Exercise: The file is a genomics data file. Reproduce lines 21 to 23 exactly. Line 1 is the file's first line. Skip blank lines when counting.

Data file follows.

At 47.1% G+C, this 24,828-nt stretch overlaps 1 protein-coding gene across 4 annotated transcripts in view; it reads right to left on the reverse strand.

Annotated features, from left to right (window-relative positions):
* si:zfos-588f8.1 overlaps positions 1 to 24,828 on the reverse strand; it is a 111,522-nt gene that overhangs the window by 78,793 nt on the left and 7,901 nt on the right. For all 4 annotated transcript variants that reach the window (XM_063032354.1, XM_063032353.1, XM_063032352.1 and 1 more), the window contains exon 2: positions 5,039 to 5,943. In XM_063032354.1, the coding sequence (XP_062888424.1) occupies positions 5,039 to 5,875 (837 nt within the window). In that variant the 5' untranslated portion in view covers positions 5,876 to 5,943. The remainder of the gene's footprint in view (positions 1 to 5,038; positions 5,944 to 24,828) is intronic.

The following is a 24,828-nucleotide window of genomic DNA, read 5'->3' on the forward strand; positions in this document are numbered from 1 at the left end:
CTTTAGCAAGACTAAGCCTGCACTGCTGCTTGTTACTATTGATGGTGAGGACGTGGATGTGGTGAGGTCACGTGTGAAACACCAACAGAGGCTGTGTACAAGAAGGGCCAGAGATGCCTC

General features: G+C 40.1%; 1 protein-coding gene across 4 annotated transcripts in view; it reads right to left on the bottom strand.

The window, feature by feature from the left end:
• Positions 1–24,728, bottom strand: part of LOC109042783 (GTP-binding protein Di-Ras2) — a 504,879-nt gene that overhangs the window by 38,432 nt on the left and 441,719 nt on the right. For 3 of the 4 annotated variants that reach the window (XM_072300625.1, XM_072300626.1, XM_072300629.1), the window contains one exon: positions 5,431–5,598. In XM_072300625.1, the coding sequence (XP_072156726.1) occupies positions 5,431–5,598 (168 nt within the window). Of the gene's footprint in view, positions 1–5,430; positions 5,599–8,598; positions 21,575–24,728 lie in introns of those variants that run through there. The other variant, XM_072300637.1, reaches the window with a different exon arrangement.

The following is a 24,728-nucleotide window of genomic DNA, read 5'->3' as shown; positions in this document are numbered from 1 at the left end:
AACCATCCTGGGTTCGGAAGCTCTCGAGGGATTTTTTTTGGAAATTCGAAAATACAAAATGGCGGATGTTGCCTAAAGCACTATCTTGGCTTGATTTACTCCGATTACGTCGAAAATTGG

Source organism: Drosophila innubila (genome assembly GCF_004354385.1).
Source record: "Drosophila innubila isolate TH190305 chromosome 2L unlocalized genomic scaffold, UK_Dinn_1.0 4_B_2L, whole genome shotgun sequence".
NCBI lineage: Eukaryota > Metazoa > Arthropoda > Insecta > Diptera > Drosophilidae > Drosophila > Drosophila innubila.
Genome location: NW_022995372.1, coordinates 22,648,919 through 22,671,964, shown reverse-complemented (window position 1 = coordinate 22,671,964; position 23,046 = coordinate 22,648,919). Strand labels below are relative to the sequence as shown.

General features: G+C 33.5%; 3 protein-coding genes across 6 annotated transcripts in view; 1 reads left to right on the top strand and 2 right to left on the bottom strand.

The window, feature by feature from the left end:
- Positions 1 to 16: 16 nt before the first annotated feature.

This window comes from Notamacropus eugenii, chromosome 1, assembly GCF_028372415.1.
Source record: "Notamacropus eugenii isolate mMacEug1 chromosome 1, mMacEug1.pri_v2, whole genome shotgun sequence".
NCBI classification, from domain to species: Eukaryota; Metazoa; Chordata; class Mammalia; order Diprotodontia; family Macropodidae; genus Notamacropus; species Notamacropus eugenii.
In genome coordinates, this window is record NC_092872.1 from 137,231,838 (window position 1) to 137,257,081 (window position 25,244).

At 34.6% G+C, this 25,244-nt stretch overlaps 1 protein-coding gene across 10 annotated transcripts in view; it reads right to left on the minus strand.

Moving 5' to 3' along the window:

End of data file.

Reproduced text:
In genome coordinates, this window is record NC_092872.1 from 137,231,838 (window position 1) to 137,257,081 (window position 25,244).

At 34.6% G+C, this 25,244-nt stretch overlaps 1 protein-coding gene across 10 annotated transcripts in view; it reads right to left on the minus strand.

Moving 5' to 3' along the window: